Listen to the HourTime Show watch podcast episode 69 here.
Using the standard 47mm wide Artya steel case, this "bullets for brains" Son of a Gunwatch places six very small Flobert 6mm rounds around the automatic Swiss movement (which is placed in the center of the dial. A design on the bezel and inner dial hearken to targeting sights. The latter element is kitschy but acceptable. I am pretty sure the Flobert bullets are live rounds.
At the same time Lange has a lot pride itself on. A. Lange & Sohne is a complete watch movement manufacturer - they even make a lot of their own hairsprings. I discussed more about their manufacture and production process back in 2009 here starting in this article. In my opinion they make of the nicest watch movements in the world - if not the absolute best looking watch movements anywhere (amazing finishing as well). The German style differs a bit from the Swiss, and you'll see that Lange movements offer different decoration and more exposed areas - especially in their chronograph models. Use of the iconic German 3/4 plates for the movements also improves the strength of the movements while offering a unique look. All Lange watches have hand-engraved balance cocks. A fun fact to know as you'll never get tired of saying "balance cock." These engraved areas are also beautiful to look at. Though what can I really say with words on the matter of beauty? Hence the pictures of these lovely Lange calibers. Anyone seeing them can agree they are pretty, but after years of seeing lots of other movements I can attest to them being beautiful.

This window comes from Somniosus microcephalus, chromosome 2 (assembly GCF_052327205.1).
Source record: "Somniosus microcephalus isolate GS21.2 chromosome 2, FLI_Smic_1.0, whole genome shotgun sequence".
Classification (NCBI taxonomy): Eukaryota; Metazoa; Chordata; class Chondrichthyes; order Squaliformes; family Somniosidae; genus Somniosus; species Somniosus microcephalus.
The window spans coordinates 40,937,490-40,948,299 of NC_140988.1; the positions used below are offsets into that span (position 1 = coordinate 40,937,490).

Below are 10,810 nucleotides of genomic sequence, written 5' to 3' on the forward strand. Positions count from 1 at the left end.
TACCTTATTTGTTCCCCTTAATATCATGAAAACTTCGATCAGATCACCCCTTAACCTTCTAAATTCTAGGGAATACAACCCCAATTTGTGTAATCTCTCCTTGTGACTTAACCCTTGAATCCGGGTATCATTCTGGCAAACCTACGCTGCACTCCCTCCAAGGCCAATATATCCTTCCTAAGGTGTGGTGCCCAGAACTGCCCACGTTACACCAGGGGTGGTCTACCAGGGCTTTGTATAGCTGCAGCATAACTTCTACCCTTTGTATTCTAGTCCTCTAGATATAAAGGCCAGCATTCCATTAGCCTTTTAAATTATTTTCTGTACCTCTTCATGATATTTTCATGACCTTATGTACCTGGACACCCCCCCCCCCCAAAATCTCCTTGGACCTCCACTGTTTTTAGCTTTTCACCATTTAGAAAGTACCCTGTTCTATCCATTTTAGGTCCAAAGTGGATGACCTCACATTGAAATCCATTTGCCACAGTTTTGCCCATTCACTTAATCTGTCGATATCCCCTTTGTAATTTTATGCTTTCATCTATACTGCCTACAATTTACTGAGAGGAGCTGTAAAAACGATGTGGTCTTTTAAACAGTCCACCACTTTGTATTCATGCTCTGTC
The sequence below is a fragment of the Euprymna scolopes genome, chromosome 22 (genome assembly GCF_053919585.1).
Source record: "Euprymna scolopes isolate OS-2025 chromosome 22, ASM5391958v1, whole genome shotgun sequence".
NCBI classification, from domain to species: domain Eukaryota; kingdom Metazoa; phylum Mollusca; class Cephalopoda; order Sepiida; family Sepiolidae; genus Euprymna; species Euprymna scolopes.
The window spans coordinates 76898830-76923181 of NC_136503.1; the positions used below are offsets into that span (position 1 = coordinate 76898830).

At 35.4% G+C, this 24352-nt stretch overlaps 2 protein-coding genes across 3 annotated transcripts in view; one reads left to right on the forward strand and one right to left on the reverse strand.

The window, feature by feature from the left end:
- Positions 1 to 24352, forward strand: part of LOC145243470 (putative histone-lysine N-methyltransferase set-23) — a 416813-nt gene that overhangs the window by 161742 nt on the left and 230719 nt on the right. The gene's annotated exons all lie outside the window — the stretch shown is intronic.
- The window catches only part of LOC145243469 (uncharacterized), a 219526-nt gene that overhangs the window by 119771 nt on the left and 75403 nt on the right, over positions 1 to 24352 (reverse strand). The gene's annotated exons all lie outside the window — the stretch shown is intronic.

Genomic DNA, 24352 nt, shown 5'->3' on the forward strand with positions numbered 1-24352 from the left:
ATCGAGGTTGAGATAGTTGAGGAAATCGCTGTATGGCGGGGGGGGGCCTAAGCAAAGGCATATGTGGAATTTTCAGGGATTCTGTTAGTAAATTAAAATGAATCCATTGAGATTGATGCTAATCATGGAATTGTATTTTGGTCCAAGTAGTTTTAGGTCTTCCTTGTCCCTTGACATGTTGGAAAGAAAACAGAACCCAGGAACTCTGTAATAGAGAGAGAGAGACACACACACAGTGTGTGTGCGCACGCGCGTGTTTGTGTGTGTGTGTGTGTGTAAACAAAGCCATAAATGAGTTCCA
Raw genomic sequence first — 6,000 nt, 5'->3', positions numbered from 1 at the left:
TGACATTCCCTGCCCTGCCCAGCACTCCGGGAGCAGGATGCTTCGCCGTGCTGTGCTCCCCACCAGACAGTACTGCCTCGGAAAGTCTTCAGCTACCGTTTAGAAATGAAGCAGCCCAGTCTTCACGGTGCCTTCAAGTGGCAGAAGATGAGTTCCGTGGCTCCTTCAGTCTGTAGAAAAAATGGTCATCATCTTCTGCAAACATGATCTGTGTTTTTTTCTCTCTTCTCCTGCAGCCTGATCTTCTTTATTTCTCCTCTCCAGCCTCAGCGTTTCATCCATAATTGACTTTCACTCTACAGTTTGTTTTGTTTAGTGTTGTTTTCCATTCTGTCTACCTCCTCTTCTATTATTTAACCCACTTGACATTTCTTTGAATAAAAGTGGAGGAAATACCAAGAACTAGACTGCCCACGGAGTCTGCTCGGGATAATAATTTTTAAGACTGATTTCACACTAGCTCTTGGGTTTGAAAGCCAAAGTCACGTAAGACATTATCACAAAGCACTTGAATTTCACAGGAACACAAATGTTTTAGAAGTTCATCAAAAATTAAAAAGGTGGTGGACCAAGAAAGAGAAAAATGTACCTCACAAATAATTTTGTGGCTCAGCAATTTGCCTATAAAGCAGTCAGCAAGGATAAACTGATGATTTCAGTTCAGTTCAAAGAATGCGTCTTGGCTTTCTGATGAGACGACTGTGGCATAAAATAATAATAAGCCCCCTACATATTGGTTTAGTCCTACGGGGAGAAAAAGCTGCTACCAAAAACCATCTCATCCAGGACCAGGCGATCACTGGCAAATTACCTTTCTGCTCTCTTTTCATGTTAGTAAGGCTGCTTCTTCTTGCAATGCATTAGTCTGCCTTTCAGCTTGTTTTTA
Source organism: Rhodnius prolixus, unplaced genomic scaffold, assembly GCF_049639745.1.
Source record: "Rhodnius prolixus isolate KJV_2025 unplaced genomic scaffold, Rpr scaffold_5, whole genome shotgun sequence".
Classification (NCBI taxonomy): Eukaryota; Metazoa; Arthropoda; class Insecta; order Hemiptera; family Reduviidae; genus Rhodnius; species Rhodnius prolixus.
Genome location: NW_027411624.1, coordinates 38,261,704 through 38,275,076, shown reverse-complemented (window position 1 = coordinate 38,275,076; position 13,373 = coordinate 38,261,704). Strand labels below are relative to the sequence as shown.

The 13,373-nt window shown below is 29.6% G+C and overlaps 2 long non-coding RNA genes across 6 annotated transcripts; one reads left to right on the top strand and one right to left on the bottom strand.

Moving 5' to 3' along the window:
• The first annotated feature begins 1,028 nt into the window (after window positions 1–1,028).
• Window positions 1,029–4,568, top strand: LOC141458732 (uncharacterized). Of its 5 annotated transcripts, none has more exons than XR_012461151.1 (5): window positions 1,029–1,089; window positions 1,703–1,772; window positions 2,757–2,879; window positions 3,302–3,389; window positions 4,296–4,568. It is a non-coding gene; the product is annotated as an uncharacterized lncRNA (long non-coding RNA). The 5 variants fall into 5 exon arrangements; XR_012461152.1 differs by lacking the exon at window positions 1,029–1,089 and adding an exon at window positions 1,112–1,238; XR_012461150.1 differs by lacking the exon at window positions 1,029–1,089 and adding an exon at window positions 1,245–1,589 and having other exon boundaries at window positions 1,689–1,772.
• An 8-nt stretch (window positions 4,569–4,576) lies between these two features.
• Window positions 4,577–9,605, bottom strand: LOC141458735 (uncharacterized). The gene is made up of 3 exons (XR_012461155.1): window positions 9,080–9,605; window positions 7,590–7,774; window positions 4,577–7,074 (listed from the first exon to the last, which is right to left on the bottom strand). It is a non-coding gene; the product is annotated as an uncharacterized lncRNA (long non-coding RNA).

21 Blackjack tech specs from Christophe Claret:
Movement Mechanical self-winding movement, Calibre BLJ08, twin barrel, 50 components, 40 jewels and 7 double sets of ceramic ball bearings, frequency 28,800 v/h (4 Hz), power reserve of about 72 hours
Functions Hour, minute, three games: blackjack with bell, roulette and dice
Case White gold and grade 5 black PVD titanium; pink gold and grade 5 black PVD titanium; platinum and grade 5 black PVD titanium; grade 5 black PVD titanium, or grade 5 grey titanium. Diameter: 45 mm
Two side windows, one revealing the striking mechanism hammer and bell, the other a pair of dice
Titanium or titanium/gold crowns
Watertight to 3 atm
Dial Titanium and grey sapphire with a plaque decorated with casino-related motifs (card games, Las Vegas or Joker), or black onyx
Black PVD/ruby or gold/ceramic hands
- three “dealer” windows, two of which are activated by a button pushpiece at 10 o’clock with bell
- four “player” windows, three of which are activated by a button pushpiece at 8 o’clock with bell
You'll be surprised to learn that in addition to the time, date, and 1/1000 of a second chronograph, the watch has a world time function and alarm. The world time function is neat, because it uses the upper left subdial to show you the reference time. In fact, you can choose to have the reference time on the main dial, and the second time zone on the little subdial. Again, consult the manual for this. Easily the neatest part about operating the watch is the 1/1000th of a second chronograph. When operating the hands are all flying about rapidly. It is an intense little feat of engineering, and relies of five different small motors. Though reading the measured time isn't that easy as it uses all the dials to measure the time, and you need to know how to read them. You also need pretty good vision to see all the little numbers. Seeing the miniature ballet of hands moving around never seems to get old.
There is another reason the dials are different. Apparently the US market simply wanted something different than what US had. So JLC came up with a different dial design that US retailers requested. I don't think the text on the dial looked so great, but that is how it was in 1959, and that is how it will be in 2011.